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Bungie perma-bans Destiny 2 players who sent racist abuse to one of its developers during a livestream this week

 Destiny 2 Into the Light livestream still capture.
Destiny 2 Into the Light livestream still capture.

In the wake of a depressing burst of toxic abuse aimed at one of its developers during a Destiny 2 livestream, Bungie says it has issued permanent bans against several of the people involved, and is taking steps to ensure it doesn't happen again.

The trouble began during a Destiny 2: Into the Light livestream, when developer associate activity designer Noah Lee was demoing gameplay from the Onslaught horde mode which is being added as part of the April 9 update. During the stream, the game screen minimized, exposing the Steam menu—very briefly, but long enough for viewers to see the profile name being used.

It didn't take long for hateful, racist messages to start coming in, in the form of Steam friend requests from accounts whose names had been changed to abusive messages. But what the people involved apparently didn't take into consideration is that those friend requests provided their Steam IDs to Bungie—and that Bungie might take action. Which it did.

"It was disappointing to see those notifications, but we know they were from a few awful individuals and not reflective of the community at large," Bungie wrote via its social team account on Reddit following the incident. "We were able to track down the accounts of several individuals who sent the harmful notifications and we have banned them from Destiny 2.

"We are taking extra measures to make sure this doesn't happen again and look forward to sharing more info with you all in next week's stream."

In a separate post, Lee thanked fans for their support and clarified that his account information was exposed by a bug in Windows 11. He also said he didn't see any of the incoming friend requests during the stream: "There was so much going on that I wasn't paying attention."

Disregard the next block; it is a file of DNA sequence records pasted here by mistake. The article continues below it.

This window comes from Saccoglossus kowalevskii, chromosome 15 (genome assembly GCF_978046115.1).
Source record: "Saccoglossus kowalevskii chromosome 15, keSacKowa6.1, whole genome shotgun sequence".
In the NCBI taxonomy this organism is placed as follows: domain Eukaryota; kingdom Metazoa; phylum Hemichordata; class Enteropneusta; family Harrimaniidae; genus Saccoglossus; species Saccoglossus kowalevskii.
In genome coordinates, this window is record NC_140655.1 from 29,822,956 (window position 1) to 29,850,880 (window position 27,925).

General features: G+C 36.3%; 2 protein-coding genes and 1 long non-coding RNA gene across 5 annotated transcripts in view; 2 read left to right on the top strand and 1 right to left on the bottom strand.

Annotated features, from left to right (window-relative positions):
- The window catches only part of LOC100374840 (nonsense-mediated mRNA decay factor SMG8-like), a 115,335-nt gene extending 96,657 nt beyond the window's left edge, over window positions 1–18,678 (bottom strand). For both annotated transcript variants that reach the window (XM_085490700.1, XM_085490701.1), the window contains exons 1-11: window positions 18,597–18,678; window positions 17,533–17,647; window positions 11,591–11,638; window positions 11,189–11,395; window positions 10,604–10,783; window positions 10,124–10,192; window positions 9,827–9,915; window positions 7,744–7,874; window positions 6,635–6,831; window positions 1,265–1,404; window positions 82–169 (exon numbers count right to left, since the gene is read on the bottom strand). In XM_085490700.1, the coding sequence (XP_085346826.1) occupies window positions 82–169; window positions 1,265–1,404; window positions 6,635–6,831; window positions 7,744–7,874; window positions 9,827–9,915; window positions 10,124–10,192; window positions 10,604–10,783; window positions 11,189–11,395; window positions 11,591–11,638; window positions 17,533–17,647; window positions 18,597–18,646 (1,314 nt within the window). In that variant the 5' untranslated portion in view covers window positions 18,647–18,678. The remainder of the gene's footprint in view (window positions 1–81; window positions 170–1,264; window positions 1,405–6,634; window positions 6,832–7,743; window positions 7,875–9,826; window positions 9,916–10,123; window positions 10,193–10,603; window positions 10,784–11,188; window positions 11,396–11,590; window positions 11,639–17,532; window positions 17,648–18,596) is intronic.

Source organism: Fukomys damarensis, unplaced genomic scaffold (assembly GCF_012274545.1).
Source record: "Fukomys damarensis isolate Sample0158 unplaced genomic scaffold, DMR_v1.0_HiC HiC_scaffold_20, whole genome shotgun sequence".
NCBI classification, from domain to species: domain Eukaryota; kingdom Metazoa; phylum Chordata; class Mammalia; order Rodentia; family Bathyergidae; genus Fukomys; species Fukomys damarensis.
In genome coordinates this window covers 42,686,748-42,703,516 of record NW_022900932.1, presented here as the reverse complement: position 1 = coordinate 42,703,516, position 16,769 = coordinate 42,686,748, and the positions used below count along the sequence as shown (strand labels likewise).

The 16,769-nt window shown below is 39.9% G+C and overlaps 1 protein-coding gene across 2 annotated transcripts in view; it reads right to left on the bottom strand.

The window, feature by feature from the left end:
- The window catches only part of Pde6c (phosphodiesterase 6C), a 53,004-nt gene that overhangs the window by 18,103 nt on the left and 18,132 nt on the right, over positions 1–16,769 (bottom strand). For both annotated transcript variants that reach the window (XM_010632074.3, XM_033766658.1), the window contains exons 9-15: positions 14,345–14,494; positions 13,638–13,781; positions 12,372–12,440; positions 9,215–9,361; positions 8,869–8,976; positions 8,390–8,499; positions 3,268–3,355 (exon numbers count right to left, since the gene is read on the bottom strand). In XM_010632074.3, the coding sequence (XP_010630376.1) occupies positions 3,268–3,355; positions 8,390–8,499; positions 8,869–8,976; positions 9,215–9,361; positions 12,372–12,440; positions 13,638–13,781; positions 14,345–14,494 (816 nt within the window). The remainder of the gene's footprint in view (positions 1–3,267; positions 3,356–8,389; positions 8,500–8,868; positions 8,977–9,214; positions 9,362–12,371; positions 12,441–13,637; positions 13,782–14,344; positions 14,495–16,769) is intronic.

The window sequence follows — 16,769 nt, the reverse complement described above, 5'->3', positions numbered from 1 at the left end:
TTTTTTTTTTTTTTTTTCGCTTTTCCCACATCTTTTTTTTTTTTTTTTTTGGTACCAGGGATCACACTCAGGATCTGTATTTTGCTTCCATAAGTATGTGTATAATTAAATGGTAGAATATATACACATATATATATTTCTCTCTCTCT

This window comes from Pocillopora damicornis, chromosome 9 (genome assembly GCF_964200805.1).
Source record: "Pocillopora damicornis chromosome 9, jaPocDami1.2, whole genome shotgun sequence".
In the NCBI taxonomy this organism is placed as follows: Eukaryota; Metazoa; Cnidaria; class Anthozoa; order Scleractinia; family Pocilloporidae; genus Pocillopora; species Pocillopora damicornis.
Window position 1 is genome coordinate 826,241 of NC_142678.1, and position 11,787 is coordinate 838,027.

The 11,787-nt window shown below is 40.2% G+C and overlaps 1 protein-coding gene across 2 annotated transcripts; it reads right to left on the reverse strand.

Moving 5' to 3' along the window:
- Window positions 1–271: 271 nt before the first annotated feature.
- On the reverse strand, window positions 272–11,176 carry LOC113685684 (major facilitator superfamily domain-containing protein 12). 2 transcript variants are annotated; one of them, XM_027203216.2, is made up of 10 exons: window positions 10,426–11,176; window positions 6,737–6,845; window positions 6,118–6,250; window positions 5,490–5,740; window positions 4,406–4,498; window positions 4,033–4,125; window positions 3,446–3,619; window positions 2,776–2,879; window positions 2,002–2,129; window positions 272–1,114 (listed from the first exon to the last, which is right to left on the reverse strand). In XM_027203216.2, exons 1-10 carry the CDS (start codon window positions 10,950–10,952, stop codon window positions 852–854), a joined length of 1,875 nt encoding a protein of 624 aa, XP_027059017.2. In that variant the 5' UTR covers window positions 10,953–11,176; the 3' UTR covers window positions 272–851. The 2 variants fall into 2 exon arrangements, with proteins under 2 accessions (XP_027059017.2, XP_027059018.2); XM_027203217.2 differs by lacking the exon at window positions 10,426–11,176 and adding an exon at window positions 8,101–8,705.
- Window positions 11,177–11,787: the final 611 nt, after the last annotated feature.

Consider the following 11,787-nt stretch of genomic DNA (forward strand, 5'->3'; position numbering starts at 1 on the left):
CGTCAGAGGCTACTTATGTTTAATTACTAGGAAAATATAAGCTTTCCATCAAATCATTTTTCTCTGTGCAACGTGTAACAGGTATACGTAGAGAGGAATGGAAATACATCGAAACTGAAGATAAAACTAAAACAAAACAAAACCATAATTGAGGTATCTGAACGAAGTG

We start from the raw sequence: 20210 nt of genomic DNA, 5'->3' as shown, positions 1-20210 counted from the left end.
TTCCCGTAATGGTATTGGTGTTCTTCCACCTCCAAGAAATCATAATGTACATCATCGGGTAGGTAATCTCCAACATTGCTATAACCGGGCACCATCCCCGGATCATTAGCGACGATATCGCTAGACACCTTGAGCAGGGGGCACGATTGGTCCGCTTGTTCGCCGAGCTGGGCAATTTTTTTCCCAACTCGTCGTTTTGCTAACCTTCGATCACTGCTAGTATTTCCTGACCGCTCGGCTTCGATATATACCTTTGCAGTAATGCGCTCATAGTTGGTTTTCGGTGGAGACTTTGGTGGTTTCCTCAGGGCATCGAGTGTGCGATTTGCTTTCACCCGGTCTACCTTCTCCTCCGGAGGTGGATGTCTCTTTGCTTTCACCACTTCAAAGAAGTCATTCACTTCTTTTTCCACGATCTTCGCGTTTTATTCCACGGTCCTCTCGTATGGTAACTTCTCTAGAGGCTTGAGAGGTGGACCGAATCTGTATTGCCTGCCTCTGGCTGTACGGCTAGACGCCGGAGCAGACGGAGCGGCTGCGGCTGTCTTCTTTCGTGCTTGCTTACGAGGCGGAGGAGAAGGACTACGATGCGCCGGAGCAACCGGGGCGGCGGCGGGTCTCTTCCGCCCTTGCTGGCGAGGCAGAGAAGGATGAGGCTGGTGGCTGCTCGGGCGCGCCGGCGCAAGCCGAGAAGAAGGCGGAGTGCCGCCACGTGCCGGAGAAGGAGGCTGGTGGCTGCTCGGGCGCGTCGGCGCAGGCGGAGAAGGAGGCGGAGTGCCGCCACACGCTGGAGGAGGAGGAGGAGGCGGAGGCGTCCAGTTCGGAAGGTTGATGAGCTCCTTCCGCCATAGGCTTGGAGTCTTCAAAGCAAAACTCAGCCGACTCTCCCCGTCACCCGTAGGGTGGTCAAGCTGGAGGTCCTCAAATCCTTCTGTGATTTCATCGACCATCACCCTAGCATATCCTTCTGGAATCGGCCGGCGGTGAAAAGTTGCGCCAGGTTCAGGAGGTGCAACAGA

He also said that despite the abuse, he's eager to do it again. "I wanted to be up there! I wanted to talk to y’all!" he wrote. "I’ve been seeing dev livestreams for Destiny since I was 13 so I wasn’t gonna just not do it because of some trolls. And I hope I can do more in the future! Have a great week guys."

I’m telling you, I was hyped to be up there. Trying to play, talk, and listen at the same time in front of that many people was stressful
I’m telling you, I was hyped to be up there. Trying to play, talk, and listen at the same time in front of that many people was stressful

(Image credit: Noah Lee (Twitter))

It's a remarkably positive response to a genuinely awful situation, and Lee deserves credit for handling it so well—and his post was met with an outpouring of support from Destiny 2 players on Reddit, who are praising his skills during the Onslaught demo, a funny "Yeah, great" line that has already become its own meme, and his overall grace in handling such an ugly situation. And for all the troubles it's been going through lately, I think Bungie deserves credit as well: Dropping the hammer on racist abusers is never the wrong call, but it doesn't happen as often as it should.